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HET SCHARLAKEN KOORD, by Cornelius Lambragtse. Uitgeverij T. Wever, R.V.; Franeker, Nederland. 

This is the second religious novel from the hand of Cornelius Lambregtse, which was published in 1975 and enjoyed a reprint in 1976. Religious novels in America usually prove disappointing, but that is not the case with the two written by Lambregtse; Both carry a sound religious note. 

Anyone who has read his first book, “In Zijn Armen de Lammeren,” will want to read this one also, which deals with the same province in the Netherlands, the same village, and the same family. While in the first novel the dialect of the province at times made reading difficult for the Dutch American, this is remedied in the second. The first book dealt mainly with Fransie Westrate, his home training, and his early spirituality and death, especially’ as this death affected his mother and the rest of the family. This second book centers our attention on a daughter of the Westrates, Wantje, relating her happy and bitter experiences as she advances toward womanhood. Again the influence of her godly parents upon her spiritual life, particularly the influence of her father, stands out in bold relief. 

Lambragtse’s descriptions of the life of the community, the countryside with its birds and flowers, and other points of interest remain intriguing throughout. One enjoys God’s handiwork, tastes the peculiar culture of the people, and is moved by the experiences of the family as he lives along with them. It is most saddening to follow the bitter trials of Wantje as she agonizes through an attempted rape, later suffers from a jilted love, and, worst of all, finds herself in the bitter straits of expecting a child out of wedlock. Yet the wonder of grace experienced by Rahab the harlot of Jericho, and expressed in the Scarlet Cord, enables Wantje to confess her sin publicly before the church, to stand alone as she presents her child for baptism, and comforts her in the assurance of God’s forgiving mercies. This redeeming grace gives the babe an accepted place in the family. At the end Wantje marries a kind husband who becomes a devoted father in the newly established family.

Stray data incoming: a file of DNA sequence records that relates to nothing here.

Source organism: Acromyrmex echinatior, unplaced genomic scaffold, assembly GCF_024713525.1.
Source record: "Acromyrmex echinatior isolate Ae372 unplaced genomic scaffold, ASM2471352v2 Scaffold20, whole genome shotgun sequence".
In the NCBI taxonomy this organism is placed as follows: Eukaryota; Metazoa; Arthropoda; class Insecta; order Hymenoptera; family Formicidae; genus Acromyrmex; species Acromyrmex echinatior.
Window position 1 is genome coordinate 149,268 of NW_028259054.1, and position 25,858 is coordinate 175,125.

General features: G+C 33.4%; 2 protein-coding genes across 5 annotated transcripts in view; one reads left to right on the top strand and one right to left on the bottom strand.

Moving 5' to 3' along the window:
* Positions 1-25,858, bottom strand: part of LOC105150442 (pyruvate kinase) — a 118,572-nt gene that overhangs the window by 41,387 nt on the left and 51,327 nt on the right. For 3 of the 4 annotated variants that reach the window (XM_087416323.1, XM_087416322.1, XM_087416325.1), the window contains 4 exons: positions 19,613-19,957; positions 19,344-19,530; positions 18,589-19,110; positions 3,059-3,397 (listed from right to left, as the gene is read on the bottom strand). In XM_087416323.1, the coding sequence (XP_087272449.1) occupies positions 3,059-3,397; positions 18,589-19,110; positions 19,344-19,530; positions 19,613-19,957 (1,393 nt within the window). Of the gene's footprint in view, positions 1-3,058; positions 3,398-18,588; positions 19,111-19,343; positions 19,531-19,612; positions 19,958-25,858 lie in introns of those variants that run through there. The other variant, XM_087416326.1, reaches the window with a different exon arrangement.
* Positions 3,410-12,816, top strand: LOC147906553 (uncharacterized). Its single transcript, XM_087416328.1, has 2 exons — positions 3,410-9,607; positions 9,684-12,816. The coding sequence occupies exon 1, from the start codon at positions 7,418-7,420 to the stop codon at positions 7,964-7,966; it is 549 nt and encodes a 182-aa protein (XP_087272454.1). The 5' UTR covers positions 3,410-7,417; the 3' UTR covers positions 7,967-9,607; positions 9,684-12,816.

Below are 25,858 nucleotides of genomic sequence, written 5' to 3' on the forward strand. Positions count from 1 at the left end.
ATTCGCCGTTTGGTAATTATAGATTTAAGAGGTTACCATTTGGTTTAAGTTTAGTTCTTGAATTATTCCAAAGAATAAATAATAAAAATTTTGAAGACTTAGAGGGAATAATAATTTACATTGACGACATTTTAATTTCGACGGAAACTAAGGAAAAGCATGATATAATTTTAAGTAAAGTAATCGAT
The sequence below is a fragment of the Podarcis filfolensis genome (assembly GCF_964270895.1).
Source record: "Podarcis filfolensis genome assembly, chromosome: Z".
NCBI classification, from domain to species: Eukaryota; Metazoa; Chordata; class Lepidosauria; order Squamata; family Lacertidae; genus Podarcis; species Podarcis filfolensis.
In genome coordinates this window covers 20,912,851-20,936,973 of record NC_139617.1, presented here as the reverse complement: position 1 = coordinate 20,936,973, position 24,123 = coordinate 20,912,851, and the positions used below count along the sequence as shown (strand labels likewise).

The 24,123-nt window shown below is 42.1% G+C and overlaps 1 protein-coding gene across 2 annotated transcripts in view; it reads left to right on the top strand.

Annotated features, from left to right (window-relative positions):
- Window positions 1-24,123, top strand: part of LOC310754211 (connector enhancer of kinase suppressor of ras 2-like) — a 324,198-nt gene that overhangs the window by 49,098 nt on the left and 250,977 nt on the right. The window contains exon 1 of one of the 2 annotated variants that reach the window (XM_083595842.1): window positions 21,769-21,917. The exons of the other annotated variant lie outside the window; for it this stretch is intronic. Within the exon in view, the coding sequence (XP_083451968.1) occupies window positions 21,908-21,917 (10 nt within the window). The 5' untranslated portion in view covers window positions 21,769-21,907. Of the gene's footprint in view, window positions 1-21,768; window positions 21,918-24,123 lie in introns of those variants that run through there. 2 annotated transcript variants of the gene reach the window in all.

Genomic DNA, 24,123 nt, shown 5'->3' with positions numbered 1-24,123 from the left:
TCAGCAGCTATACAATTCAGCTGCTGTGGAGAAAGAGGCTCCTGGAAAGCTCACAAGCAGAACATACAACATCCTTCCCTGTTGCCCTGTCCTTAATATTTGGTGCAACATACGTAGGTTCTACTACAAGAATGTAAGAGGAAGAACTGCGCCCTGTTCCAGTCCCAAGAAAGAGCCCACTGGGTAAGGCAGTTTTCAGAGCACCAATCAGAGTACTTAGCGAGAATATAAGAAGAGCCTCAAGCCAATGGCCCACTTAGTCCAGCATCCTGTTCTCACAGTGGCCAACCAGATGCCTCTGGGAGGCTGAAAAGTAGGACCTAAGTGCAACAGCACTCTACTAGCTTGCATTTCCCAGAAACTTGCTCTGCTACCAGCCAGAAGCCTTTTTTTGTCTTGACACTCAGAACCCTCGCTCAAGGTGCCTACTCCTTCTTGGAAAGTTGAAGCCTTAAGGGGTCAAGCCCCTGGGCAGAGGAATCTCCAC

I have one criticism, and that is that there is a graphic and rather crass description of the sex elements in the book. This actually adds nothing to the story, but rather detracts by being offensive at times.